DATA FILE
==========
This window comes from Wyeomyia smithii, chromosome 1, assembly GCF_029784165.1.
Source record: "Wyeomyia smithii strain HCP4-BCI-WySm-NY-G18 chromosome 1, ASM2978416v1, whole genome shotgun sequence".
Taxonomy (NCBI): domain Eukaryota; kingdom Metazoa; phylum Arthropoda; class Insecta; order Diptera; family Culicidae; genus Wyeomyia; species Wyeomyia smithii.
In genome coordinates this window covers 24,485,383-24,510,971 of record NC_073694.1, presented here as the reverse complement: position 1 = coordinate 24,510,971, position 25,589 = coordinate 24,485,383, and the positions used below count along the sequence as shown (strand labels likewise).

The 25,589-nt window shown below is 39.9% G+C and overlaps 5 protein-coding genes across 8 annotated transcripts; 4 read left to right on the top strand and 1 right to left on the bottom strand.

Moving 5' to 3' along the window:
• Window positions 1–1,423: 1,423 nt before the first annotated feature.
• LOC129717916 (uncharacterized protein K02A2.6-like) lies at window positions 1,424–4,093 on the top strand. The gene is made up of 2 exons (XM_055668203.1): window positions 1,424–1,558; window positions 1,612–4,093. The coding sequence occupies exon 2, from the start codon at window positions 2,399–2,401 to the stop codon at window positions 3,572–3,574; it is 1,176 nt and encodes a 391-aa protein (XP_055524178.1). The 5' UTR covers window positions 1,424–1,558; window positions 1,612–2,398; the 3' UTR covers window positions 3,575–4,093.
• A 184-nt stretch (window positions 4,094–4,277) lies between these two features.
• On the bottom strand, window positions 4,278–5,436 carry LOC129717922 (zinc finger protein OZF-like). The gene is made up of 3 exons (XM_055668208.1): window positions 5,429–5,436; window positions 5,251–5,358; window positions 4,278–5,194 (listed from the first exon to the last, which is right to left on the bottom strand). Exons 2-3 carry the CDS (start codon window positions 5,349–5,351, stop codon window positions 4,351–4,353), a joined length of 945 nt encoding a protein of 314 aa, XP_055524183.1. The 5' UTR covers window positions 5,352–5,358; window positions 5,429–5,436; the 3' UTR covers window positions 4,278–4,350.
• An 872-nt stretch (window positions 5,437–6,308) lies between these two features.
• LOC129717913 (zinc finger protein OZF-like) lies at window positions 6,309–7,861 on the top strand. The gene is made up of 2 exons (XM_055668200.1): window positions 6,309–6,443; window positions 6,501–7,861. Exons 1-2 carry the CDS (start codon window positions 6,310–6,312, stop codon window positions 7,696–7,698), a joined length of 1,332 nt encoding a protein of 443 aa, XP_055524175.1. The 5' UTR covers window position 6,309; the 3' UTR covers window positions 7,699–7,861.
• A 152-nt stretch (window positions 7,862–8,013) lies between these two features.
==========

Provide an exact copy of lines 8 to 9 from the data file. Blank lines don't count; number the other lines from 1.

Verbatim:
• LOC129717916 (uncharacterized protein K02A2.6-like) lies at window positions 1,424–4,093 on the top strand. The gene is made up of 2 exons (XM_055668203.1): window positions 1,424–1,558; window positions 1,612–4,093. The coding sequence occupies exon 2, from the start codon at window positions 2,399–2,401 to the stop codon at window positions 3,572–3,574; it is 1,176 nt and encodes a 391-aa protein (XP_055524178.1). The 5' UTR covers window positions 1,424–1,558; window positions 1,612–2,398; the 3' UTR covers window positions 3,575–4,093.
• A 184-nt stretch (window positions 4,094–4,277) lies between these two features.